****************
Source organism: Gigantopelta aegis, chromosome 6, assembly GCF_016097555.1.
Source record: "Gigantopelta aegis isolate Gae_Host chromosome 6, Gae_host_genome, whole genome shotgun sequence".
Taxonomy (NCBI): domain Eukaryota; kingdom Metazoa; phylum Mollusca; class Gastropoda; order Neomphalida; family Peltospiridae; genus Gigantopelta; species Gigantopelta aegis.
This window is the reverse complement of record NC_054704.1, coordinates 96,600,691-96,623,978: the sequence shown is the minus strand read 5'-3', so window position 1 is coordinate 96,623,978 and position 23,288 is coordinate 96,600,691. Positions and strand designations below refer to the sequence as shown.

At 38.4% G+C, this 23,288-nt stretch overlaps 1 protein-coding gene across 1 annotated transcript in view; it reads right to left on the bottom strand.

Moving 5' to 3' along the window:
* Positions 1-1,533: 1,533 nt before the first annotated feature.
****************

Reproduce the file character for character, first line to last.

Source organism: Gigantopelta aegis, chromosome 6, assembly GCF_016097555.1.
Source record: "Gigantopelta aegis isolate Gae_Host chromosome 6, Gae_host_genome, whole genome shotgun sequence".
Taxonomy (NCBI): domain Eukaryota; kingdom Metazoa; phylum Mollusca; class Gastropoda; order Neomphalida; family Peltospiridae; genus Gigantopelta; species Gigantopelta aegis.
This window is the reverse complement of record NC_054704.1, coordinates 96,600,691-96,623,978: the sequence shown is the minus strand read 5'-3', so window position 1 is coordinate 96,623,978 and position 23,288 is coordinate 96,600,691. Positions and strand designations below refer to the sequence as shown.

At 38.4% G+C, this 23,288-nt stretch overlaps 1 protein-coding gene across 1 annotated transcript in view; it reads right to left on the bottom strand.

Moving 5' to 3' along the window:
* Positions 1-1,533: 1,533 nt before the first annotated feature.